He insisted that their "moral agenda" must come first in order for other right-wing concerns, from guns to taxes, to ever be realized. He urged the audience to be "willing to stand -- no matter what it looks like, no matter how bleak the predictions -- behind those who look not to polls, and look not to money, who look not to power, but look ONLY to the Lord our God to guide their steps."
Keyes' conflation of political and religious triumphalism was a constant theme from the beginning of the Christian Coalition gala through the benediction. Robertson's nasty aside about the origin of the name of the Coalition was not his only appeal to the religious supremism that has marked his career.
"I believe very firmly that the time has come," he announced to wild applause, "when little children should be allowed to pray in the public schools of America."
If Robertson's back-to-the-root rhetoric seems intended to regain an edgy, uncompromising image for the Coalition, it certainly worked with the crowd.
Indeed, Robertson's rhetoric seems to signal a return to open displays of religious supremism at the group's public, political functions. The event was in many ways structured like a church service, complete with an offering -- for the Christian Coalition.
In fact, the minister chosen to close the proceedings opened his benediction by shouting, "Give all praise to Jesus Christ!" Pastor David Berman of the Christian Life Fellowship, in Swanzy, N.H., entreated God to "have your will, and your way be done in Jesus name." He also asked God that "your candidate be president."
Whoever God's candidate may be, the candidates at the gala, all sought to be unequivocal about abortion, a litmus-test issue for the Religious Right. For example, Forbes, pro-choice in his last campaign, insisted that "the right to life is not a state-endowed right, it is a God-given right."
Forbes and all of the speakers emphasized "school choice," which is shaping up as an issue on which many in the business and Christian Right wings of the party can agree.
Republicans, however, are far less unified in relation to other of the Coalition's initiatives, such as the main project of the tiny New Hampshire Christian Coalition -- a gay-baiting effort to derail legislation that would allow gay and lesbian couples to adopt children or provide foster care, as is the case in nearby New York.
The campaign slogan punctuating its literature and in New Hampshire Coalition Chairman Shelly Uscinski's speech at the gala, raises the spectral stereotype of the sexual predator: "Protect our children."
Uscinski cut her political teeth on similar politics. Elected to the Merrimack, N.H., school board in 1994 on a stealth slate of Christian Rightists, Uscinski and her faction made national news in their efforts to implement anti-gay policies. Particularly odious was a vague ban on presenting "homosexuality as a positive lifestyle" that threatened disciplinary action against teachers. Fearful teachers dropped classic works of literature from their classes, including a film about the life of Walt Whitman, which mentioned his homosexuality.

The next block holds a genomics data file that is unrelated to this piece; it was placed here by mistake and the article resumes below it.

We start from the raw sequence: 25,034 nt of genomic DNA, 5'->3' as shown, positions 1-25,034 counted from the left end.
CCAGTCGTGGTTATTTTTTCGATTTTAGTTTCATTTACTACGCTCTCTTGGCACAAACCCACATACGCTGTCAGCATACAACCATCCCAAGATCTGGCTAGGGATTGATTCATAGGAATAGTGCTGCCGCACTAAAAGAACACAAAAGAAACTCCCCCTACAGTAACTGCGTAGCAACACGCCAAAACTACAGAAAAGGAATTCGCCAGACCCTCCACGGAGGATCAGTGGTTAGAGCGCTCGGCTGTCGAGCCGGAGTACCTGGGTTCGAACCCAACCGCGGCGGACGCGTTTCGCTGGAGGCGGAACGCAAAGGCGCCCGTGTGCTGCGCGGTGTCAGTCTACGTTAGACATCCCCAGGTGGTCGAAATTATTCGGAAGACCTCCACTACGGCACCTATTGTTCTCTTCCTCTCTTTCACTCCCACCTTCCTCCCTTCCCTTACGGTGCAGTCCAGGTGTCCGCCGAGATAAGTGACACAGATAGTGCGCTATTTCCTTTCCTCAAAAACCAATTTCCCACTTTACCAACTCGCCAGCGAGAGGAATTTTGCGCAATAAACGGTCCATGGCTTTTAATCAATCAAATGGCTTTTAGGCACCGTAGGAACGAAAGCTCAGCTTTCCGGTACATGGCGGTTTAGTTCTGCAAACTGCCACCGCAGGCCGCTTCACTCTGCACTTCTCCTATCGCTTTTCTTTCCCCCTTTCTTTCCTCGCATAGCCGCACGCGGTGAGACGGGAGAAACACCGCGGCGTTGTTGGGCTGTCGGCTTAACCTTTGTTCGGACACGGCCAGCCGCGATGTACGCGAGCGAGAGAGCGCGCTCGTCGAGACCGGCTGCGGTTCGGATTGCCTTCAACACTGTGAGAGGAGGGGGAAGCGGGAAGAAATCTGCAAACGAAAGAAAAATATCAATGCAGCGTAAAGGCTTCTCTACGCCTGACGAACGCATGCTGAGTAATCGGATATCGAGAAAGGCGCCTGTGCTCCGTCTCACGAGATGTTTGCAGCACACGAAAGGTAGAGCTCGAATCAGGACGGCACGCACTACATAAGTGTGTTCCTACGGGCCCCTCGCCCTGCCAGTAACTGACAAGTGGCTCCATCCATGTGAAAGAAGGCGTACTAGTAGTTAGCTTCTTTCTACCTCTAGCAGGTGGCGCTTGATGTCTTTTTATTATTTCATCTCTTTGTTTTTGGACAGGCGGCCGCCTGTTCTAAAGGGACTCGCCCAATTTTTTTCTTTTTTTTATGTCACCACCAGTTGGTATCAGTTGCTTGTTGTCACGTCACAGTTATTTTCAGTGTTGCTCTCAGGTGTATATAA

Uscinski's activities did not go unnoticed by theocratic factions who liked her style. She became a workshop leader at Christian Coalition functions, and in 1996 received a "National Service Award" from The Washington Times Foundation, presented by the Rev. Sun Myung Moon himself.
Uscinski went on to serve as a Pat Buchanan delegate to the GOP presidential nominating convention in San Diego. When her candidate didn't win, she defected to the overtly theocratic U.S. Taxpayers Party where she endorsed Howard Philips for president. Now it appears she's back with the Republicans, at least for the time being.
But it was Alan Keyes who drew the most raucous round of applause at the Christian Coalition gala -- and most deeply tapped the tensions that at once drive and divide the GOP. Keyes declared that if the Republican Party makes the "error" of putting social moderates New York Mayor Rudolph Giuliani, New Jersey Gov. Christine Todd Whitman or former California Gov. Pete Wilson "ANYWHERE on the national ticket, I have a short list of things to do, that will begin with leaving the Republican Party behind!"
People may or may not take Keyes' threat seriously, but Robertson's divisive and intemperate rhetoric, and planned political ascendancy, will alarm many inside and outside the GOP, even while it animates his base constituency.
Robertson closed his gala speech by offering up a pastoral description of a sunrise in the mountains of Virginia. During the soothing metaphor, Robertson envisioned a "fresh beginning in America...where we don't have Bill Clinton, where we don't have his chosen successor, [and] we're not plagued by liberals who want to destroy this nation."